Micron introduces C400 SSDs, first using 25nm process

By on January 5, 2011, 8:00 AM
Micron has announced a new line of solid-state drives that are the first to incorporate the company's 25nm NAND process. The RealSSD C400 drives, marketed under the Crucial brand, will be available in 1.8-inch and 2.5-inch form factors with capacities ranging from 64GB to 512GB. Like the RealSSD C300 before it, the new family of drives supports the 6GB/s SATA III interface while read and write speeds have been bumped up to 415MB/s and 260MB/s, respectively.

That’s a significant improvement over the read speeds of 355MB/s and write speeds of 215MB/s offered by it predecessor, though write speeds will vary depending on the model – for example, the 64GB variant maxes out at just 95MB/s. The company also touts other standard SSD features such as low power consumption (less than 80mW at idle and between 2.3-4.9W under load), lightweight construction, and resistance to shock and vibration.

Micron said that it's currently working with notebook manufacturers to bring the C400 SSDs into their product lines. Prices in 1,000 quantities will be $825 for 512GB, $425 for 256GB, $215 for 128GB, and $110 for 64GB. The drives will also be available for general consumers starting in March with similar pricing to the OEM versions.





User Comments: 8

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Trillionsin Trillionsin said:

damn, what did they use in the HDD laptop? the slowest that they could find? lulz

but, all seriousness.. SSD tech is pretty awesome.

inb4 still too pricey

Cota Cota said:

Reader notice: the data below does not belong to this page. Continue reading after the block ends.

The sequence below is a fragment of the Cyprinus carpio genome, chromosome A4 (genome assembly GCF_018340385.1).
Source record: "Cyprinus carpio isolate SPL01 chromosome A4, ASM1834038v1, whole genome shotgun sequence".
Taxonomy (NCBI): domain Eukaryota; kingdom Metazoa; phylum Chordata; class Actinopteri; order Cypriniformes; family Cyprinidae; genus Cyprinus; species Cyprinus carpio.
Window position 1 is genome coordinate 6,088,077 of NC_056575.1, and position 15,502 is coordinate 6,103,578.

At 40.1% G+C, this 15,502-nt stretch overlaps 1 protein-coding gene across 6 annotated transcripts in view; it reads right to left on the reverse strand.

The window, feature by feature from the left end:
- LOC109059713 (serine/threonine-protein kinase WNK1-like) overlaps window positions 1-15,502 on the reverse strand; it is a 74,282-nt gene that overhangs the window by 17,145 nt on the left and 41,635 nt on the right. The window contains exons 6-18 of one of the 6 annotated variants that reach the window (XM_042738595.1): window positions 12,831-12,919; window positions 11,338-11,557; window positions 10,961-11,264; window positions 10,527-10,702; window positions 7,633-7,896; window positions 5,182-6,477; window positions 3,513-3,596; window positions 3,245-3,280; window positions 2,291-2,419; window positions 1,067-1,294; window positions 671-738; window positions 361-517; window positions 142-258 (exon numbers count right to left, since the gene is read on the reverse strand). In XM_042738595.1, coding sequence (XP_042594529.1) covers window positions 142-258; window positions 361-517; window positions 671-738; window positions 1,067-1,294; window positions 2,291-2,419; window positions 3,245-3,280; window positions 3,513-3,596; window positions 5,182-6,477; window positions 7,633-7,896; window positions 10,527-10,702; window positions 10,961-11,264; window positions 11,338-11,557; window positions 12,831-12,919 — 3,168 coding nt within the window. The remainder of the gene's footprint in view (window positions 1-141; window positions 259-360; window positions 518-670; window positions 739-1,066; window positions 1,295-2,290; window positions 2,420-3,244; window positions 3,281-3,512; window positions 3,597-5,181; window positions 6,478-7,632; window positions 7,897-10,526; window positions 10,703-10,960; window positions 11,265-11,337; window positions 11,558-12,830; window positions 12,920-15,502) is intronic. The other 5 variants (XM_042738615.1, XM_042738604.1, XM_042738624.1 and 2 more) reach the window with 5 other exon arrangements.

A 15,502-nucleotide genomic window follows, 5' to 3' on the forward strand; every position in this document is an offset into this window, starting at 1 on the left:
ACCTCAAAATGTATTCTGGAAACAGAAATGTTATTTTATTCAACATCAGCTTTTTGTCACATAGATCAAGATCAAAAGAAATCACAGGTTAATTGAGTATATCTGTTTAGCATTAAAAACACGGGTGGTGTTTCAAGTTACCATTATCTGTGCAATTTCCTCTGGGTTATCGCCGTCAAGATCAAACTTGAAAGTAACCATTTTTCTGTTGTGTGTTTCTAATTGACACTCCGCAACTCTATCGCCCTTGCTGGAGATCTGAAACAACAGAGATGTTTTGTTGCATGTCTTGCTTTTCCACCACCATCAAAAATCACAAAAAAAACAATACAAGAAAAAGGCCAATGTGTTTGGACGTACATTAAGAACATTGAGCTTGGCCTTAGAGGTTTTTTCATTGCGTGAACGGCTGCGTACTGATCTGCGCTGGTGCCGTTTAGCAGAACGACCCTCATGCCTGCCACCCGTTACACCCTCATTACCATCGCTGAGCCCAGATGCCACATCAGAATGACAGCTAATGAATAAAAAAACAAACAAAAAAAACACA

Fail test that HDD is crap, even more crap than the normal crap of Laptob speeds, besides when are they gona stop making smaller crap and start making cheaper products?

Jurassic4096 said:

Love my 64GB C300 RealSSD. I wont be going back to platter boot drives ever again!

Vrmithrax Vrmithrax, TechSpot Paladin, said:

Cota said:

Fail test that HDD is crap, even more crap than the normal crap of Laptob speeds, besides when are they gona stop making smaller crap and start making cheaper products?

The idea is that (in the long run) smaller NAND processes will mean cheaper products, in terms of storage density and efficiencies. You can put more into a smaller area, and usually draw less power, so it's typically a big win in the end. It's becoming a horse race in the SSD market, and the more production and competition we see, the better the bottom line will get for us consumers.

3DCGMODELER 3DCGMODELER said:

well I wish they would have a horse race when it comes to the prices...

gwailo247, TechSpot Chancellor, said:

I want my Windows to boot up in 15 nanoseconds! After my motherboard takes 90 seconds to get through its BIOS.

Guest said:

Flash is just another commodity, like oil or gold or pork bellies, so prices between manufacturers are never going to vary that much. So all you're going to see in terms of competition is a fight between the controller makers to design faster and better featured chips. SSD prices are only to get cheaper in $/GB terms in the long term due to smaller and smaller nm processes, as well as supply and demand for flash in general. [/caption obvious]

Staff
Jesse Jesse said:

3dcgmodeler said:

well I wish they would have a horse race when it comes to the prices...

They are already dramatically cheaper! I bought a 120GB OCZ Vertex 2 for $350 7 months ago.

Now you can get the same drive for $229 on newegg.

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